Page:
Warning messages

On October 30, 1938, the radio broadcast of "Warof the Worlds" convinced an estimated 1.2 million listenersthat the world was coming to an end. "We have so much faithin broadcasting. In a crisis it has to reach all people. That'swhat radio is here for." [4]

Today, our wired and wireless information networkscarry the same importance, but thanks in part to this broadcast,we don't take any one individual medium so seriously. However,cross-media experiences such as Majestic have the potential tocreate a similar panic, if not in crowds, then in individuals.It is likely that future games will require warnings at the beginningof each phone call, or in the margins of each fax.

These warning messages could be mandated or expected,just as we occasionally see "sponsored advertising supplement"in the margins of magazine pages. Admittedly, this would be adisappointment ­ an impediment to the willing suspension ofdisbelief to protect a few people, but I think we can expect it.


Mobile gaming promises novel approaches to interactiveentertainment precisely because of its manipulation of a primarilysocial medium, e.g. personal communications. We must not legislateor try to prevent these new forms of self-expression ­ butas a culture, we are obligated to advise their creators of theirnew social responsibilities.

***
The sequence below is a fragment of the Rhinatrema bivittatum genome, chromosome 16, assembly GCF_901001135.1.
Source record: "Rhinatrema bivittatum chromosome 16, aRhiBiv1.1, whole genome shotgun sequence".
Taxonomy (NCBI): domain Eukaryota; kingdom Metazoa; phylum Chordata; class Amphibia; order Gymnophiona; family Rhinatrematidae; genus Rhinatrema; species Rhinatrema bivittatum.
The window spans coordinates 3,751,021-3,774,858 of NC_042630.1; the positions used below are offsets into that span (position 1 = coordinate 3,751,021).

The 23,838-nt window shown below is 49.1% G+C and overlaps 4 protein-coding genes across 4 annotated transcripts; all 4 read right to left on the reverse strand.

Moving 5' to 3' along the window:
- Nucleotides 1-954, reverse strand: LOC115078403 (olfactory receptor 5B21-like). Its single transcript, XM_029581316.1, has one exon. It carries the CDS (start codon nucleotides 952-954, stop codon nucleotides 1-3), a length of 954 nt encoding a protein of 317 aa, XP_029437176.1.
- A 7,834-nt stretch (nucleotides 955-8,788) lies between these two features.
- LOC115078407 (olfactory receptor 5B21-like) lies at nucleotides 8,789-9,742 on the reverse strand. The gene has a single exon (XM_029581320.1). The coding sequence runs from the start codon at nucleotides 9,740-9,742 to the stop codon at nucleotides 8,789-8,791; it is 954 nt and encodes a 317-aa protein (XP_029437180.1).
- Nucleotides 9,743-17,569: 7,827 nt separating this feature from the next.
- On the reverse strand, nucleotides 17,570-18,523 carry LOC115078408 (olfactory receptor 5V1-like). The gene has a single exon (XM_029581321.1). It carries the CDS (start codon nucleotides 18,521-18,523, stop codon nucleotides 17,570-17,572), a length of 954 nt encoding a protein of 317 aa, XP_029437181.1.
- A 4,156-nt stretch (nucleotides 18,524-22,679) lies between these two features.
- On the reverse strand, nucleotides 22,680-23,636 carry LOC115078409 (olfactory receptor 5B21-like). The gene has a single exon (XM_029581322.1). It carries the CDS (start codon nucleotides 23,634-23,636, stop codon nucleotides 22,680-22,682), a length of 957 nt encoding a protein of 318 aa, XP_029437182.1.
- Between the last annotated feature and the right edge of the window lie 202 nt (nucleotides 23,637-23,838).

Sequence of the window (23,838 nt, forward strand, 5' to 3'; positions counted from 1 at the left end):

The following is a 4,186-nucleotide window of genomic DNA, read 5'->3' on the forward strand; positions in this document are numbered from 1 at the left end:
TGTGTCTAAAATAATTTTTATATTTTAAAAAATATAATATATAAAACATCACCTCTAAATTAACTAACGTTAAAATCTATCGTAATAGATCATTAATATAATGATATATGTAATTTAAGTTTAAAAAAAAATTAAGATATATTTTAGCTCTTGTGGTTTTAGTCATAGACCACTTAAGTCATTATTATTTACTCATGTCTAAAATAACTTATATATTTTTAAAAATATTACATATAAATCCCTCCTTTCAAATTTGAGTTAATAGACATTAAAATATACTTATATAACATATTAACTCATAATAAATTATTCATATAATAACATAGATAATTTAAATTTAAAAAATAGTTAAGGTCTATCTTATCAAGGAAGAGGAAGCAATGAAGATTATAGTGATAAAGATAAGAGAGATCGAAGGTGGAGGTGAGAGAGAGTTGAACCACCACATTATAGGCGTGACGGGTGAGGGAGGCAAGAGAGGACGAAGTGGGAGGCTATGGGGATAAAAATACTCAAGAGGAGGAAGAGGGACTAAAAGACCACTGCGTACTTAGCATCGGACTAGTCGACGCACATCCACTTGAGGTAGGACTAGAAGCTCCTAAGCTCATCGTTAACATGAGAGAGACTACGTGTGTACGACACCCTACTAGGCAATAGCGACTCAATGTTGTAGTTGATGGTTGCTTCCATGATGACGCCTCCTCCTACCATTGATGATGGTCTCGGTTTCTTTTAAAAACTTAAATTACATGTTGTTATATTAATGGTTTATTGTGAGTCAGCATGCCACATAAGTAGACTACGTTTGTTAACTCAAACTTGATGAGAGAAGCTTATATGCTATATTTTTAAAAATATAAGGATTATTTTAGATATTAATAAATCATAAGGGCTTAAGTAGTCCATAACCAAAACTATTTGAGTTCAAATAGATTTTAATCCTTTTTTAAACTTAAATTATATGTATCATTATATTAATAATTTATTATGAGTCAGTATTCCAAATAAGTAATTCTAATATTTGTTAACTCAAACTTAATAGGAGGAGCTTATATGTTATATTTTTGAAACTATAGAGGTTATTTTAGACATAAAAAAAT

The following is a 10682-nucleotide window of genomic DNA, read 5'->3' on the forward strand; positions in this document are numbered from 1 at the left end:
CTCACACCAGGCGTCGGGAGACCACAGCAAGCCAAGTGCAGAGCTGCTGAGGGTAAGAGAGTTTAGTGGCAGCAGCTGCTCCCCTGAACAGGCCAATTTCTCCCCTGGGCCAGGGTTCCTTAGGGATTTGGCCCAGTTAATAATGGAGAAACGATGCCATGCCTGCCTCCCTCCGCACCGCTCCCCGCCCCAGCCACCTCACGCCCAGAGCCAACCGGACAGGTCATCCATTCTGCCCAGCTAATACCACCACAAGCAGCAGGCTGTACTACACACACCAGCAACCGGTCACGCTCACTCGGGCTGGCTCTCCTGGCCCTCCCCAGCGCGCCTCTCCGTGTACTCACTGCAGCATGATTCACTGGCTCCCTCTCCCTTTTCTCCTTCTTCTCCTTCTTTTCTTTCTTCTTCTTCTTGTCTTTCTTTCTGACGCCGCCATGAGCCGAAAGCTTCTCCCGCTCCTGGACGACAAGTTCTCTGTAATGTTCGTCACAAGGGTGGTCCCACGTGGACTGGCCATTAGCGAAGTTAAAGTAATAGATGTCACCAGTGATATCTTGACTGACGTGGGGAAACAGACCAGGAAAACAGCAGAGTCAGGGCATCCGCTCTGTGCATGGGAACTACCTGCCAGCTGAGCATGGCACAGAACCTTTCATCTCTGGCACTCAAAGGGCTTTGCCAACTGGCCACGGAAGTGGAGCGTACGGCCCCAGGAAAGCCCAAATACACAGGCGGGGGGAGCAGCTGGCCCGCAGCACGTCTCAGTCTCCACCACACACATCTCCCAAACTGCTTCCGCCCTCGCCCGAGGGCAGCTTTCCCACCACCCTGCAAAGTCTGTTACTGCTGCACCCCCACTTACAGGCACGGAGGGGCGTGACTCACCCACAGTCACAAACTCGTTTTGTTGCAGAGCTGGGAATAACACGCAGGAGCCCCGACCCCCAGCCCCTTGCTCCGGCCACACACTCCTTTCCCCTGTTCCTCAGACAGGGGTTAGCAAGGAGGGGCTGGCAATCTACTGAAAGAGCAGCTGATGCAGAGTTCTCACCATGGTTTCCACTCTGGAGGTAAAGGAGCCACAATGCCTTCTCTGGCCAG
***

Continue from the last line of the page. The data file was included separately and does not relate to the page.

The author would like to send shout-outs to Jussi HolopainenJanine Fron, Ellen Sandor and Celia Pearce for all of their supportand assistance.


Mr Meyers is a consultant based in LosAngeles. He has worked for the Nokia Research Center, both inFinland and the US, exploring wearable computing, gaming, interactivetelevision, and media and entertainment applications. Prior tothat, he spent a decade as a member of Chicago-based art group(art)n, creatingworks that can be seen in museums and private collections worldwide. He holds 4 patents and has a dozen more pending.

[1]Holopainen,J.\&Meyers,S Neuropsychology and Game DesignConsciousnessReframed IIIAugust 2000

[2]Bjork, S., Falk, J., Hansson, R., & LjungstrandP.Pirates!­ Using the Physical World as a Game BoardInteract2001IFIP TV.13 Conference on Homan-Computer InteractionJuly 9-13, Tokyo, Japan.

[3]Niven, L.,A Hole in SpaceNew York:Ballantine Books, 1974

[4]Holmstein, B., & Lubertozzi, A., ed.TheComplete War of the Worlds: Mars' Invasion of Earth from H.G.Wells to Orson WellesNaperville, IL: Sourcebooks, 2001